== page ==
Humor, imagination, and bricks. These are the staples of every Lego title no matter what world players visit or franchise the legendary blocks decide to invade. Lego Marvel Superheroes is no exception, a humorous take on some of the most iconic comic book characters out there. It's an ambitious game in a lot of ways, attempting to include so many characters and playstyles while at the same time not trying to diminish the role of any one character with the powers of another. Or at the very least making sure most heroes are given a fair shot in the spotlight.
Lego Marvel Superheroes still follows the same basic formula as other games in the franchise, only this time with a superhero movie flavor; a blending platforming, puzzles and action players will find themselves in control of a series of Marvel characters each with their own unique abilities based on their skill set in the comic books. Wolverine's got claws, Iron Man can fly, Spider-Man slings out webs, the Hulk is large and green, and so on. Naturally interacting with the environment, blowing up cars or blasting through rubble sends blocks a-flyin, melding brick and superpower together quite wonderfully.
Every character has a task they're good at so switching between each character to get past obstacles or unlock a particular area is more or less the name of the game. It's a simple mechanic, one that heavily relies on each character having a lot of personality and fortunately for Lego and Marvel both franchises are pretty much filled to the brim with iconic figures to choose from. The heroes and villians in game seem to all be based on their film counterparts, which means we're playing alongside Samuel L. Jackson's rendition of Nick Fury and a somewhat visually modernized Avengers ensemble from the start.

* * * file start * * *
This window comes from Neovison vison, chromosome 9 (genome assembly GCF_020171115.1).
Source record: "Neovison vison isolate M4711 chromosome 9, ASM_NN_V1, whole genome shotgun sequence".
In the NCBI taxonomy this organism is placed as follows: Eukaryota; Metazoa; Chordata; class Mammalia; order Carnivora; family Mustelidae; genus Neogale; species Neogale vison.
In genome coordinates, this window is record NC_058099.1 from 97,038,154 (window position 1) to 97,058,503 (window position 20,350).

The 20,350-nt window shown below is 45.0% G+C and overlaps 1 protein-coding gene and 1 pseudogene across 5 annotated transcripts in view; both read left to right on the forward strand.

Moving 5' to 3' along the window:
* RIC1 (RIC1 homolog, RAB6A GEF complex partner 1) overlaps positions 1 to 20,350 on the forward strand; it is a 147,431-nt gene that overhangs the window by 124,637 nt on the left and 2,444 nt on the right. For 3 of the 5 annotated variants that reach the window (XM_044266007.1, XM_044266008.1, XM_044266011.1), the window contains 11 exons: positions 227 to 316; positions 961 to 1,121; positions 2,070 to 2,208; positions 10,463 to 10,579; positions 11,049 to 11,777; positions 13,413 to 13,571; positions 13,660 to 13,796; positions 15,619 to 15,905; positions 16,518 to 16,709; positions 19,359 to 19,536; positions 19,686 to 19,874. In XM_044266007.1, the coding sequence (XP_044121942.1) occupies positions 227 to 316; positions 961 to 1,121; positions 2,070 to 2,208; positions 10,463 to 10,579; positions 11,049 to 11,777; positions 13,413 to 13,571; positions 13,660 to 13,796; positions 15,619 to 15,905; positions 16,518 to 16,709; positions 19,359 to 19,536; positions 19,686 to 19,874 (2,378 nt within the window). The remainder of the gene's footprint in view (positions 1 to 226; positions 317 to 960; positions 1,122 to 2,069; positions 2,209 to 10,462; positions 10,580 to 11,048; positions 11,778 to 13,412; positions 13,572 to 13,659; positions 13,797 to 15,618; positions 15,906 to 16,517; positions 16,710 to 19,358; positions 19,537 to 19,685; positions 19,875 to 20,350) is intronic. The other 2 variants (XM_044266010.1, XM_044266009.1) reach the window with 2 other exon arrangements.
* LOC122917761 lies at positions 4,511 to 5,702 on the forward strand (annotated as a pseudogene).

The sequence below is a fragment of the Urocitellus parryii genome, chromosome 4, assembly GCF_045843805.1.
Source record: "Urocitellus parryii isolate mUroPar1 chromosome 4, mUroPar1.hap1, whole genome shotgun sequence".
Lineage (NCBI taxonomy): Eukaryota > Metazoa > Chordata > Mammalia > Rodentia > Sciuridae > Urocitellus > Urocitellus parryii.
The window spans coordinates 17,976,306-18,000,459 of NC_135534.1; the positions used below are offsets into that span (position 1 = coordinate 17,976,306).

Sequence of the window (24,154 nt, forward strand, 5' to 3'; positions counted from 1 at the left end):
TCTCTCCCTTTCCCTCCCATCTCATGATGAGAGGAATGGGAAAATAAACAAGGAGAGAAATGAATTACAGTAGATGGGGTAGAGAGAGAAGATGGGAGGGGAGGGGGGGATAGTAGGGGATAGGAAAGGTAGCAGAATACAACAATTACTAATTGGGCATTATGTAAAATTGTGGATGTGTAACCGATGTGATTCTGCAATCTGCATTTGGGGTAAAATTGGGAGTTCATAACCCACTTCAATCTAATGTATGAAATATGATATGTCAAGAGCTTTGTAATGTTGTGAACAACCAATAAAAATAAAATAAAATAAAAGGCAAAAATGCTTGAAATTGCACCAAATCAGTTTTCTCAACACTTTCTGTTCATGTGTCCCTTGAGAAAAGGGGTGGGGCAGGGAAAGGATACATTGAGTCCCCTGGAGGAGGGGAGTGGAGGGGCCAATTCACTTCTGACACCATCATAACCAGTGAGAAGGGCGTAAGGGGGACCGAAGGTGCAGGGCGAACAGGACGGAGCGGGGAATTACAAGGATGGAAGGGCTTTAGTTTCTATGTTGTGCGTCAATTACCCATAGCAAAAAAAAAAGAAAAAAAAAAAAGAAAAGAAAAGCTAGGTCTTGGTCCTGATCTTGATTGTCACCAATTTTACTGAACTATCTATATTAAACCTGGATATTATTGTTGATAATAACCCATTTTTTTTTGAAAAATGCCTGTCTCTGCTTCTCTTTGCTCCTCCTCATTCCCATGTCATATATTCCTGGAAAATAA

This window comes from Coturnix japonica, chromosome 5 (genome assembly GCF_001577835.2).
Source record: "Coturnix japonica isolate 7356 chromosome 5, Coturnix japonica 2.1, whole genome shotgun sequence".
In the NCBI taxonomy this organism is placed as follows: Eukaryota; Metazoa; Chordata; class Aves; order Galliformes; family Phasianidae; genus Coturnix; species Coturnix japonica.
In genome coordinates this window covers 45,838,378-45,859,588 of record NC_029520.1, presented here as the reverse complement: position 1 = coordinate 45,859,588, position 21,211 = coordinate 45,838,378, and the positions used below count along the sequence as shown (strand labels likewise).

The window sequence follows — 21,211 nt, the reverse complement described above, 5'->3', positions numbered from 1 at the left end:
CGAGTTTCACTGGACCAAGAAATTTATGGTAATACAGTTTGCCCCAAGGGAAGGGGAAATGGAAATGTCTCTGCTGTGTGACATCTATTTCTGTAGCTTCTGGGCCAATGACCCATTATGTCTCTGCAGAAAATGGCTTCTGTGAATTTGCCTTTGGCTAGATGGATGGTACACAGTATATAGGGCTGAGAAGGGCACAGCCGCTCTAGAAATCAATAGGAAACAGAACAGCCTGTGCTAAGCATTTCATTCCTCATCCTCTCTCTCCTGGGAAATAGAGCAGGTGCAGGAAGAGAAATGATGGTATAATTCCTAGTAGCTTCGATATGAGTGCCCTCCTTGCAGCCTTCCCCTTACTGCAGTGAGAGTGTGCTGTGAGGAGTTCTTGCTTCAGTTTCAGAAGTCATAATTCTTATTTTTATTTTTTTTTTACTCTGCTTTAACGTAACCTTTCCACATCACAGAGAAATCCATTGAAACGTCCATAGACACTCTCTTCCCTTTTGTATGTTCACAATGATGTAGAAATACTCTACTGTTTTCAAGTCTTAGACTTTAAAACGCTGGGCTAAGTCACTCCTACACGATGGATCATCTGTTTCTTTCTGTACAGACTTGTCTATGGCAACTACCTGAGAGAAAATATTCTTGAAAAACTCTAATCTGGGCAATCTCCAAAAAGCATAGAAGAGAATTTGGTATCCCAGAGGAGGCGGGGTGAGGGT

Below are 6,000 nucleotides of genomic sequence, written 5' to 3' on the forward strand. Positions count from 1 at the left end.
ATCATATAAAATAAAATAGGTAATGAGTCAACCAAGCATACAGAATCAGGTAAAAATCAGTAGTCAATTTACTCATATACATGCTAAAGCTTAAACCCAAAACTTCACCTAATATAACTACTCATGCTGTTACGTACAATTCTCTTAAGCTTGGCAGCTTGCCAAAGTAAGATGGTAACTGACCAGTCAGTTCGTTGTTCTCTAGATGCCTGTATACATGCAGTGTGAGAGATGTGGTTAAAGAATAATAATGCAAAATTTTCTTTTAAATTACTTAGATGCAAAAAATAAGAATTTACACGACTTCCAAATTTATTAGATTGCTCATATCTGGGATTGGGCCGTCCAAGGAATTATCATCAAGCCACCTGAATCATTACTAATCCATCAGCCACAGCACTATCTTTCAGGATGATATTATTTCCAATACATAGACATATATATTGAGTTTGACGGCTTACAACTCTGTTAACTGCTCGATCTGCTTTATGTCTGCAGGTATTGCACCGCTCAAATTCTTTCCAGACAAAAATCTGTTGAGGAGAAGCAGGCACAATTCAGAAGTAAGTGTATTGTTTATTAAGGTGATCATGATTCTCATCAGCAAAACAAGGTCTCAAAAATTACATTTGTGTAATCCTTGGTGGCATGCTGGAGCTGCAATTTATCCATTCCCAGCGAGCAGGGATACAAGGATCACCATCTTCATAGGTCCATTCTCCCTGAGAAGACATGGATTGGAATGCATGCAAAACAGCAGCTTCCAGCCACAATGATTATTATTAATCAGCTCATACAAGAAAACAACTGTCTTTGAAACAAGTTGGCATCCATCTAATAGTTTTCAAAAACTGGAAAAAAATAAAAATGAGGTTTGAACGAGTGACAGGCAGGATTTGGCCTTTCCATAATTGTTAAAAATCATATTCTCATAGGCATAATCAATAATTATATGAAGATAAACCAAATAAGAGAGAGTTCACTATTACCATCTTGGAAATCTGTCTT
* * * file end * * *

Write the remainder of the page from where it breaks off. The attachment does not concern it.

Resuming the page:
One point of concern is the demo seems to make the assumption you're at least vaguely familiar with the Lego series, or the general mechanics of the previous Lego games. Knowing what block piles to assemble or becoming aware of what constitutes a character-only object can take a bit of time, and occasionally you're left wondering if you're missing a character or simply being teased by the game as the possibilities of having someone who can break a type of wall or freeze nearby water. It's also worth noting that in the rather short demo there were quite a few bugs that emerged, ranging from the Hulk getting stuck between the bridge and a car to the Hulk becoming trapped under the Sandman during the final fight. Really, anything to do with the Hulk. Perhaps it's due to his size but getting trapped multiple times in under an hour isn't the most enjoyable experience.
The real excitement behind Marvel Superheroes is seeing who makes the cut and how their powers will come to change the game; and co-op naturally adds an extra bit of entertainment to the game particularly those of us who have a couch potato buddy. Exactly how fun the Marvel Superheroes cameo experience will be for old school comic book enthusiasts versus newer/younger film fans is a bit of a coin toss, but there's plenty of room for TT Games to do enough justice to satisfy both camps.
Lego Marvel Superheroes for current gen releases in North America on October 22nd, though you can feel free to download and enjoy the demo today.